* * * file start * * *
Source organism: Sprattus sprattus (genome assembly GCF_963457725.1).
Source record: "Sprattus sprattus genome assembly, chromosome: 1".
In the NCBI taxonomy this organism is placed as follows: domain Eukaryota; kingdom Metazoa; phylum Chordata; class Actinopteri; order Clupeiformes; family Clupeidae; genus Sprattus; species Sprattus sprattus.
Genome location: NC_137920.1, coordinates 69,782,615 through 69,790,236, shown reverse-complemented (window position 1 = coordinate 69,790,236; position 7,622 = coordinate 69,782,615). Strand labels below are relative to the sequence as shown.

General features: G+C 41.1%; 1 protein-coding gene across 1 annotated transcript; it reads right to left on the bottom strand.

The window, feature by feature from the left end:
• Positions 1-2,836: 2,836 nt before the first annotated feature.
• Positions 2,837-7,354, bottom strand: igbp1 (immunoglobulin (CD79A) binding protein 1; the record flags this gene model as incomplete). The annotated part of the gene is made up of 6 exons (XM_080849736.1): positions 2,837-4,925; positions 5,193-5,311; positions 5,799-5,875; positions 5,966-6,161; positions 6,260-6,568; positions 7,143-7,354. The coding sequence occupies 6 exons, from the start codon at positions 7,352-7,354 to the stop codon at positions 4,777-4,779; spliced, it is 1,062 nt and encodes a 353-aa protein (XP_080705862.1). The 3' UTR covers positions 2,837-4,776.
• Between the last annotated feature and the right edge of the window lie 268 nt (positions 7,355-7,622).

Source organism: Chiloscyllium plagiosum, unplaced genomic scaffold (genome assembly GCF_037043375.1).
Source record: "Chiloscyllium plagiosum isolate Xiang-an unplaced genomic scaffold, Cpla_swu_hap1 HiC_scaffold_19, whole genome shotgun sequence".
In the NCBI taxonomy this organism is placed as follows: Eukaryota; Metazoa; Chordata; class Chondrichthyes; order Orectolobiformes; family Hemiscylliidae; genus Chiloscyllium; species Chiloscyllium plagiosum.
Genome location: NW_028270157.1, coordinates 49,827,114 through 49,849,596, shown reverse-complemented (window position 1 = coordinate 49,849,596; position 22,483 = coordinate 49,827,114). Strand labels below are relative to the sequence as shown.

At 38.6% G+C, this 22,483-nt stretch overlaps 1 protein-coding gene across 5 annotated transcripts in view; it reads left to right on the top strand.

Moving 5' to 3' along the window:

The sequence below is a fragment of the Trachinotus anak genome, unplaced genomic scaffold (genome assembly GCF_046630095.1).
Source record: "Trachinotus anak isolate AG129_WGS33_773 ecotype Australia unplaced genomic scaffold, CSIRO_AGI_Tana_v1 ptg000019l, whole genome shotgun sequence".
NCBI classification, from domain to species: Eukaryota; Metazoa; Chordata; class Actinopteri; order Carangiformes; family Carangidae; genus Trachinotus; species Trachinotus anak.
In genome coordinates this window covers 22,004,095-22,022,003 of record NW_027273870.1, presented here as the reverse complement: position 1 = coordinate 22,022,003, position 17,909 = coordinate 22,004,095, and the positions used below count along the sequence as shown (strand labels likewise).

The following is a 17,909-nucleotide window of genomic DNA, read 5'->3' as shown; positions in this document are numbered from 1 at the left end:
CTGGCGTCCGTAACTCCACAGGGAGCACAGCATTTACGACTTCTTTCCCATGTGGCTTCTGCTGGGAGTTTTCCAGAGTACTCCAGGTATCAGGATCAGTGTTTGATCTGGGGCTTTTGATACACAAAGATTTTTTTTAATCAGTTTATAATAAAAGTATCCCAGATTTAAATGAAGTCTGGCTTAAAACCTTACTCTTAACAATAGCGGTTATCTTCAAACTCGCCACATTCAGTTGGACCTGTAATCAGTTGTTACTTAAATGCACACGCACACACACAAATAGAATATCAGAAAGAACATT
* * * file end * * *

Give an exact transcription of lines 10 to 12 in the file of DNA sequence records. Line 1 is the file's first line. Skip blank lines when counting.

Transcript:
Source organism: Chiloscyllium plagiosum, unplaced genomic scaffold (genome assembly GCF_037043375.1).
Source record: "Chiloscyllium plagiosum isolate Xiang-an unplaced genomic scaffold, Cpla_swu_hap1 HiC_scaffold_19, whole genome shotgun sequence".
In the NCBI taxonomy this organism is placed as follows: Eukaryota; Metazoa; Chordata; class Chondrichthyes; order Orectolobiformes; family Hemiscylliidae; genus Chiloscyllium; species Chiloscyllium plagiosum.